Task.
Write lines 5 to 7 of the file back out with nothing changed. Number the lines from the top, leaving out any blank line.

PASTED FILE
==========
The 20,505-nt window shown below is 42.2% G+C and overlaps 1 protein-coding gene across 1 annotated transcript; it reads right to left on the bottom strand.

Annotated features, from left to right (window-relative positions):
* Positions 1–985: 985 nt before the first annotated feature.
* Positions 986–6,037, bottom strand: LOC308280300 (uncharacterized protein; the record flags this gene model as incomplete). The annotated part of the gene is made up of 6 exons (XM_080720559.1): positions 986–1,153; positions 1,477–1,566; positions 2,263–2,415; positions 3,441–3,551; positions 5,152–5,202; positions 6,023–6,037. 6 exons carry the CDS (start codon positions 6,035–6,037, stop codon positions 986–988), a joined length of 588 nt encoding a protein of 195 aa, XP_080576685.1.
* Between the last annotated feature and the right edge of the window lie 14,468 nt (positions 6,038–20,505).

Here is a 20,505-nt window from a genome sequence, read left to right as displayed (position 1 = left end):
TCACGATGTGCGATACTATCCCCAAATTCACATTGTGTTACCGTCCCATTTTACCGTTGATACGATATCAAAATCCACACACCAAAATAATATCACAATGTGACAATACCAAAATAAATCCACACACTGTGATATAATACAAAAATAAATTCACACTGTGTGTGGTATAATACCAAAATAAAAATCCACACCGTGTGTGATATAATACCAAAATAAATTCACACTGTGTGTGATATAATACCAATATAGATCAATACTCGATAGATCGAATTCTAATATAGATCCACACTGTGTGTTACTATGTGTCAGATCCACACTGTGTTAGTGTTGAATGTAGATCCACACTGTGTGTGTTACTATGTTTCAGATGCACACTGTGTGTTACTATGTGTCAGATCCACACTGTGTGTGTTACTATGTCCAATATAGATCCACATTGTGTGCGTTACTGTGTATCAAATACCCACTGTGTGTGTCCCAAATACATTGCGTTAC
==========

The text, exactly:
* Between the last annotated feature and the right edge of the window lie 14,468 nt (positions 6,038–20,505).

Here is a 20,505-nt window from a genome sequence, read left to right as displayed (position 1 = left end):
TCACGATGTGCGATACTATCCCCAAATTCACATTGTGTTACCGTCCCATTTTACCGTTGATACGATATCAAAATCCACACACCAAAATAATATCACAATGTGACAATACCAAAATAAATCCACACACTGTGATATAATACAAAAATAAATTCACACTGTGTGTGGTATAATACCAAAATAAAAATCCACACCGTGTGTGATATAATACCAAAATAAATTCACACTGTGTGTGATATAATACCAATATAGATCAATACTCGATAGATCGAATTCTAATATAGATCCACACTGTGTGTTACTATGTGTCAGATCCACACTGTGTTAGTGTTGAATGTAGATCCACACTGTGTGTGTTACTATGTTTCAGATGCACACTGTGTGTTACTATGTGTCAGATCCACACTGTGTGTGTTACTATGTCCAATATAGATCCACATTGTGTGCGTTACTGTGTATCAAATACCCACTGTGTGTGTCCCAAATACATTGCGTTAC